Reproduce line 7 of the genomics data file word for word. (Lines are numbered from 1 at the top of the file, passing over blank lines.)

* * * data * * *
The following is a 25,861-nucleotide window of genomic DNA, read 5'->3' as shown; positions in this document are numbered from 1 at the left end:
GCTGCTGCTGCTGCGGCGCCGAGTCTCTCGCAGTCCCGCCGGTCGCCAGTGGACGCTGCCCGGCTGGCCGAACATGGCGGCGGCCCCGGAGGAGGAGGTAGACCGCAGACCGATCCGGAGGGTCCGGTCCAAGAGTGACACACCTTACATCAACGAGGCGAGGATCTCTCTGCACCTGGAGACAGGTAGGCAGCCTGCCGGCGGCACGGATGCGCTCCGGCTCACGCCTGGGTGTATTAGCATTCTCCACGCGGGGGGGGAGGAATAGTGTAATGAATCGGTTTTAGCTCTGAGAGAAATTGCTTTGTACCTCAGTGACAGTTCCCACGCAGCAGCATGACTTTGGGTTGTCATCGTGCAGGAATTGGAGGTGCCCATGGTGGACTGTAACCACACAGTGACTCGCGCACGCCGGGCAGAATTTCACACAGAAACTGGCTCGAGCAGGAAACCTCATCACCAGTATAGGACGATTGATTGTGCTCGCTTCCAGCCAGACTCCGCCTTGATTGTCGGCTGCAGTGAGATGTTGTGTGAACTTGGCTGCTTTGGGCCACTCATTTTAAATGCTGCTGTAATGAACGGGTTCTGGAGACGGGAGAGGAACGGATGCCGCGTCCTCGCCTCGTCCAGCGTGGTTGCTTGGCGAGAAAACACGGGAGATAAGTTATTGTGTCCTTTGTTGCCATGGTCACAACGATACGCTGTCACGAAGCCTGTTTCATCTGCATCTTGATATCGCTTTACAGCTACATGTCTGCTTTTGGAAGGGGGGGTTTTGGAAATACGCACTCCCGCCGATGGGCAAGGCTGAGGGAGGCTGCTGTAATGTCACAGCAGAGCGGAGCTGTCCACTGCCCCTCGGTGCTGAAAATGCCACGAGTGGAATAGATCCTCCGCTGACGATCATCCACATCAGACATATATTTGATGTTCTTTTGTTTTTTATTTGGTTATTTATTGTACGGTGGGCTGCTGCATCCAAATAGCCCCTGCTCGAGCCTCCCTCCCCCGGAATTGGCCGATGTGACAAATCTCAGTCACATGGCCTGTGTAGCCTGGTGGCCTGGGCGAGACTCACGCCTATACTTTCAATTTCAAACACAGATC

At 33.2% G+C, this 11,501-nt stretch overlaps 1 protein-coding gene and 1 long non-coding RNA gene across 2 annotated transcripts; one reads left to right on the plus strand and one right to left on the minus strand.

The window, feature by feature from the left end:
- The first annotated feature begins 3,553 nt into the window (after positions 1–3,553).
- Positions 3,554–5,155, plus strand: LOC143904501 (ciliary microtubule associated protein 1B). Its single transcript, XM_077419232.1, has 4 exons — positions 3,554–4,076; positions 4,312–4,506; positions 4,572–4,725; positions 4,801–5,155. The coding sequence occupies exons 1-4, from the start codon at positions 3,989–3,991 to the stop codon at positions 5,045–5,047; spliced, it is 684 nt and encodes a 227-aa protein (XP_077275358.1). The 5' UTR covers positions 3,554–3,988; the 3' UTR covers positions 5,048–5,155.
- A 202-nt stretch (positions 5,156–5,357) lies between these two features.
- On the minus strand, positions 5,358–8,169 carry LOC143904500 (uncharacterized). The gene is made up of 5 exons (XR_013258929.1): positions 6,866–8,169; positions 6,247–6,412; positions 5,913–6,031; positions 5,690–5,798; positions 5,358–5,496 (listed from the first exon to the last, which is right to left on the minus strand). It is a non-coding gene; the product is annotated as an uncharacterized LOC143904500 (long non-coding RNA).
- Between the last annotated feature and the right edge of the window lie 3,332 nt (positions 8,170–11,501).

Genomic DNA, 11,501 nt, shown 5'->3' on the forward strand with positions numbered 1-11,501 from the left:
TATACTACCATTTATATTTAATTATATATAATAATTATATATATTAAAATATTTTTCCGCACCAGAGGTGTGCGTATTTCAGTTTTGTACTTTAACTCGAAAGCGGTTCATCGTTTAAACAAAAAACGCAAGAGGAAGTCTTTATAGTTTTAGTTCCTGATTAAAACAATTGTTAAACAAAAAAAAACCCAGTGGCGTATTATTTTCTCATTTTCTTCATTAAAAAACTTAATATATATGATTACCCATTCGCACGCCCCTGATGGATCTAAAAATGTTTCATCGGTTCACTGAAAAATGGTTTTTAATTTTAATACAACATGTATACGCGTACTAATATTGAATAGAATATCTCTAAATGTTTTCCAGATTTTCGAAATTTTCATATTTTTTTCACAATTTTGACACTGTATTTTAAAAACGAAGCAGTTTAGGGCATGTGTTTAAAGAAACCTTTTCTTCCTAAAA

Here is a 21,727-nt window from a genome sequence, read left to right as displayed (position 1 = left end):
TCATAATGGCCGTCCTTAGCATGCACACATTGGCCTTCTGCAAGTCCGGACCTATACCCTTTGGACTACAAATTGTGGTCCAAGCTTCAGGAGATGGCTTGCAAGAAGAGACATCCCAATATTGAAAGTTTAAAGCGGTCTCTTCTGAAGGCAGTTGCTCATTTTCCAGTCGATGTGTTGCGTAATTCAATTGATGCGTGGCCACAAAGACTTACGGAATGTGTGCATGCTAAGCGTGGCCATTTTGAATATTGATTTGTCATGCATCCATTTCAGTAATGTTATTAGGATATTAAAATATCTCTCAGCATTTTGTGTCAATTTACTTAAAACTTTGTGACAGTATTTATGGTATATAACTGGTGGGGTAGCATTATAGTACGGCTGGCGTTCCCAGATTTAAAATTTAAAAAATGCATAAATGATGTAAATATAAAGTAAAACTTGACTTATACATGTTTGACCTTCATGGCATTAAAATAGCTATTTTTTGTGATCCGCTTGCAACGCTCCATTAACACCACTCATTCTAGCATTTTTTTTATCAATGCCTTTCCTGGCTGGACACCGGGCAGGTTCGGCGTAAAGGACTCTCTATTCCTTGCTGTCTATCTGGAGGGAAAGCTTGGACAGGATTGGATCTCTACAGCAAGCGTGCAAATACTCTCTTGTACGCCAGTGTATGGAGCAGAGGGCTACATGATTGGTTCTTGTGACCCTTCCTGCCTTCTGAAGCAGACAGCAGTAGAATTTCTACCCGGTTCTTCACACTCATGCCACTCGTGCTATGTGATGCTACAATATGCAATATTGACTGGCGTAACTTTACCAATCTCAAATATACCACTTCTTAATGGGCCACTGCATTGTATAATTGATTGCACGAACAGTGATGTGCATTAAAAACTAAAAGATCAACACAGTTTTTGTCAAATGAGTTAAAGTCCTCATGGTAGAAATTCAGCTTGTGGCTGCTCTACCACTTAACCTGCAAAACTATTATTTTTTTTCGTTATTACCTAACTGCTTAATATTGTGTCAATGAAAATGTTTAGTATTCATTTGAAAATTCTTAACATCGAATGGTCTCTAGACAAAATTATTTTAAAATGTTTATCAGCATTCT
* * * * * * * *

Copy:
- A 202-nt stretch (positions 5,156–5,357) lies between these two features.